Venues have seen increased audiences over the past 12 months, the study says. (ABC RN: Jeremy Story Carter)
When Melbourne band British India got their start in the mid-2000s, the quartet found their hometown receptive.
“We could play Wednesday, Thursday, Friday, Saturday every week,” drummer Matthew O’Gorman says.
These days, as they tour their sixth album, the venues themselves might have changed, but the opportunity — to play a gig, or to see one — has not.
And that’s borne out in a new survey of city’s live music scene.
Having closed in 2010, Melbourne’s Tote Hotel is back to hosting multiple gigs every week. (ABC RN: Jeremy Story Carter)
The Melbourne Live Music Census found the Victorian capital, long voted the world’s most liveable city, had more live music venues per capita than any other city in the world.
Melbourne had one venue per 9,503 residents, which is better than London (1 per 34,350), New York (1 per 18,554) and LA (1 per 19,607).
There was a 20 per cent increase in the number of gigs happening in greater Melbourne between 2012 and 2017, while 55 per cent of venues said their audience had increased in the past year.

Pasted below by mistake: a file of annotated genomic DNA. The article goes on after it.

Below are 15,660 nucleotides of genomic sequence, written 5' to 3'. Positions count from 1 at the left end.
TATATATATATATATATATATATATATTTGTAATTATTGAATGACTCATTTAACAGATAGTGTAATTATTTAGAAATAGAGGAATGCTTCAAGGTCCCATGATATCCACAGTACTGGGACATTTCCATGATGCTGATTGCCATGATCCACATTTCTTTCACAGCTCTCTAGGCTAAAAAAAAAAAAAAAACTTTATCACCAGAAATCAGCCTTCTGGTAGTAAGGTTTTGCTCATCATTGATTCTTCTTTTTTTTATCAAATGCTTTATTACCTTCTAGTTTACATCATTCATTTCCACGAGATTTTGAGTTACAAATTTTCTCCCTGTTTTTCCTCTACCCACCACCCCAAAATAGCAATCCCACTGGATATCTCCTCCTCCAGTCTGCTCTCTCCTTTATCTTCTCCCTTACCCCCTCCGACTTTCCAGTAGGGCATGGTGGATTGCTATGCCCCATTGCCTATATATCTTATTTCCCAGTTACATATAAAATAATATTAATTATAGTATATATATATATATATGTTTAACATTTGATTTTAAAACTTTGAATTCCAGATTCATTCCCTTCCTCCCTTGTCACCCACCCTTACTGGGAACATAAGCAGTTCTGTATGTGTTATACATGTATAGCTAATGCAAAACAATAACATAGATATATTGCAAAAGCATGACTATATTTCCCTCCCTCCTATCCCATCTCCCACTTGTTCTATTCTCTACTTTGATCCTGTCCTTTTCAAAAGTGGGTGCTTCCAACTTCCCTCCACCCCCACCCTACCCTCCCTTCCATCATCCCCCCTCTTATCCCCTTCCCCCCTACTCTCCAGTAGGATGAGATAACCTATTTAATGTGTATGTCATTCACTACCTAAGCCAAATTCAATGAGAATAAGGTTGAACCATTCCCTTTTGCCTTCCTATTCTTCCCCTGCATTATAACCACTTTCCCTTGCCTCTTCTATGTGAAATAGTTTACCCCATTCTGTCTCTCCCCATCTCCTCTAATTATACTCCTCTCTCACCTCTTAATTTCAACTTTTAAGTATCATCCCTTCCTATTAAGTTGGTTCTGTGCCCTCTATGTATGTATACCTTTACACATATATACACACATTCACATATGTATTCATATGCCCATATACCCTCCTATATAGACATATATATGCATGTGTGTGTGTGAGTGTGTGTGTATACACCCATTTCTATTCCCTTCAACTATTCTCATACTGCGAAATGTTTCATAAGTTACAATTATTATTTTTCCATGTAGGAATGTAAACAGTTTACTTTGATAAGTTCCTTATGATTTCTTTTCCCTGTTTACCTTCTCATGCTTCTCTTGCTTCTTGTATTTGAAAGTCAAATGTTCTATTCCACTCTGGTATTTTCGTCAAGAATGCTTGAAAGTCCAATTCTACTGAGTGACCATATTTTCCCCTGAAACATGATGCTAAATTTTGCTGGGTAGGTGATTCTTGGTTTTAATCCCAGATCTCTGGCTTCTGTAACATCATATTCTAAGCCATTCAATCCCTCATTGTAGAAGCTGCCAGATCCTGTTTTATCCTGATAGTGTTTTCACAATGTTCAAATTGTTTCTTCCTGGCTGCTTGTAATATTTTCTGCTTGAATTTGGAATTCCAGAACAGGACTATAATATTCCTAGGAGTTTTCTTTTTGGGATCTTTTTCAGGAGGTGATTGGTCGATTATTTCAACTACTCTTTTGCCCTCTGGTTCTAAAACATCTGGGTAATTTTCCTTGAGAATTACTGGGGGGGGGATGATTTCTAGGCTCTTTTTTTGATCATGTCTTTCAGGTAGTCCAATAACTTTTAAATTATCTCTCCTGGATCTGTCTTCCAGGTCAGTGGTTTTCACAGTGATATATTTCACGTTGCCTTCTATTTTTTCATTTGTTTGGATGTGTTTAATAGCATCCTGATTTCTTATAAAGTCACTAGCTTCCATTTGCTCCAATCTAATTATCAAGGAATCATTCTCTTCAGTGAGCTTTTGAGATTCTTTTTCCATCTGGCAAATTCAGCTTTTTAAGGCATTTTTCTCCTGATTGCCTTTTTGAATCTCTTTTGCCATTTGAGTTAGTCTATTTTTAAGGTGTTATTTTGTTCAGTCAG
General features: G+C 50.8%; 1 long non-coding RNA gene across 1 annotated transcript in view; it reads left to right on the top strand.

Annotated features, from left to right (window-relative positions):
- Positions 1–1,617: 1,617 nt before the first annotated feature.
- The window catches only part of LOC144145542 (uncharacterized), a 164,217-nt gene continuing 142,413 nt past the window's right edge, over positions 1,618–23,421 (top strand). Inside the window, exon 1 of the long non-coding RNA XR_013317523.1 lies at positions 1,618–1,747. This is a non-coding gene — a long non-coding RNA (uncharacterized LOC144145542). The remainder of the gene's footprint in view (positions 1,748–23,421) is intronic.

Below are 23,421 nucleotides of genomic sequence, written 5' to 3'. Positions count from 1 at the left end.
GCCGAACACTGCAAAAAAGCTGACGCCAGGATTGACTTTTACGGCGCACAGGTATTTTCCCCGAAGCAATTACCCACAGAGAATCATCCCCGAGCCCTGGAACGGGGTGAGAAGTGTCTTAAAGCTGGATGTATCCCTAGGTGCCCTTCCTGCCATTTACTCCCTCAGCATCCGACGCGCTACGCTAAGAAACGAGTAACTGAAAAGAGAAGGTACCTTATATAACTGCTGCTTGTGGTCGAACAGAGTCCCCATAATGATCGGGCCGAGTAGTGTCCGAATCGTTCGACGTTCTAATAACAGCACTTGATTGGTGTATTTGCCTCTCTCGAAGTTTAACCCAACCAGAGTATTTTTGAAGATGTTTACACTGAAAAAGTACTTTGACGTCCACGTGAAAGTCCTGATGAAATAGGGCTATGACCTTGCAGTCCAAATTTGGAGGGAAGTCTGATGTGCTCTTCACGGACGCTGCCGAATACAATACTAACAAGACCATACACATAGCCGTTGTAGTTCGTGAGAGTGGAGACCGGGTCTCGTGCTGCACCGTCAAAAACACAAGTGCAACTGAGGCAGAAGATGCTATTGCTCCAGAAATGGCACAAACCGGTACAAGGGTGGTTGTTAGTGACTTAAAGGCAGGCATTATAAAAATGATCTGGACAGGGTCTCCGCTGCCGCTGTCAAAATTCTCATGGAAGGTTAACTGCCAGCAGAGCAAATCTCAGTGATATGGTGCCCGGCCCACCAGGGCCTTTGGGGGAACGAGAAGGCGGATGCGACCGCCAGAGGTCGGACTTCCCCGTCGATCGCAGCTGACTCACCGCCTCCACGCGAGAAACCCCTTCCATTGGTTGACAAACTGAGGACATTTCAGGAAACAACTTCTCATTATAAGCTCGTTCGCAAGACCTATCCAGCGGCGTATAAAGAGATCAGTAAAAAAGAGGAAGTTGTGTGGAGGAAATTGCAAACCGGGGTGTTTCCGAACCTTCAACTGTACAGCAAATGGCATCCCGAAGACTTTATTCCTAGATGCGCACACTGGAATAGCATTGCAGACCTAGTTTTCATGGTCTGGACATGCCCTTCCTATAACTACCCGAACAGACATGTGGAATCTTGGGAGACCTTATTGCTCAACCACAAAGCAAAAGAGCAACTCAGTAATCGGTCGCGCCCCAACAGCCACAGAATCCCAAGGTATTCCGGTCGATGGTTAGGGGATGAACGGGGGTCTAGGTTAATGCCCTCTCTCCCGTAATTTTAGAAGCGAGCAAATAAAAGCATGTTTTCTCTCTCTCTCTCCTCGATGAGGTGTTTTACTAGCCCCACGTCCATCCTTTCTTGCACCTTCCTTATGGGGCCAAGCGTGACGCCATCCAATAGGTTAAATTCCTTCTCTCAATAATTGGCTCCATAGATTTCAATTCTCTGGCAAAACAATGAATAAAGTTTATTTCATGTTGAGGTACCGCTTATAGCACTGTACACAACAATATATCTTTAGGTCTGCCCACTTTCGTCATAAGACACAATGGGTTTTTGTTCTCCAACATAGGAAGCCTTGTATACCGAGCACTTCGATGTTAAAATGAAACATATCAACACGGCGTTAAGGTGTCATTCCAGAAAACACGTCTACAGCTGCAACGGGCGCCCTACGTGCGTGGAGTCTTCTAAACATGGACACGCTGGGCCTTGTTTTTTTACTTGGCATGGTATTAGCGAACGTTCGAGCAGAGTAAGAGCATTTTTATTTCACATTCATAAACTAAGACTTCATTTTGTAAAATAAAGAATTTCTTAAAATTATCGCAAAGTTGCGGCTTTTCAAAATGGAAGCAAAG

The census, conducted by Music Victoria and the City of Melbourne with help from RMIT, Collarts and the cities of Yarra and Port Phillip, also found:
- Melbourne live music venues have an audience of 112,000 each Saturday night, the equivalent of an AFL grand final
- Attendance figures were higher for live music than the AFL, Spring Racing Carnival, A-League, and other sports combined
- Live music generated $1.4 billion in 2017, up 16 per cent from 2012
“About 10 years ago, people, mainly in government, started getting this idea that music was valuable, so they put together a couple of big reports,” the census’s project manager, Dobe Newton, said.
“But they just went to all the easy places, all the major venues.
“I thought, but what about the four or five times as many people who I know are going to the bars, and pubs, and clubs, and nobody ever counts them?”
While the State Government’s agent-of-change legislation offers better protection for venues from noise complaints, Mr Newton said the city needed to continue to make sure the pressures of gentrification did not overwhelm live music culture.
“It is a real danger, but one of the reasons for doing this is to make sure everybody understands that this isn’t just a bunch of dole-bludging musos here,” he said.
“This is actually a huge economic generator, and the reason people come to Melbourne.”
Melbourne is often considered a more gig-friendly city than Sydney, where musicians have long complained over-regulation has strangled its live music scene.
“Sydney has been doing everything it can to destroy all those places of entertainment and to turn them into apartment buildings,” Dave Faulkner from the Hoodoo Gurus told a NSW parliamentary committee recently.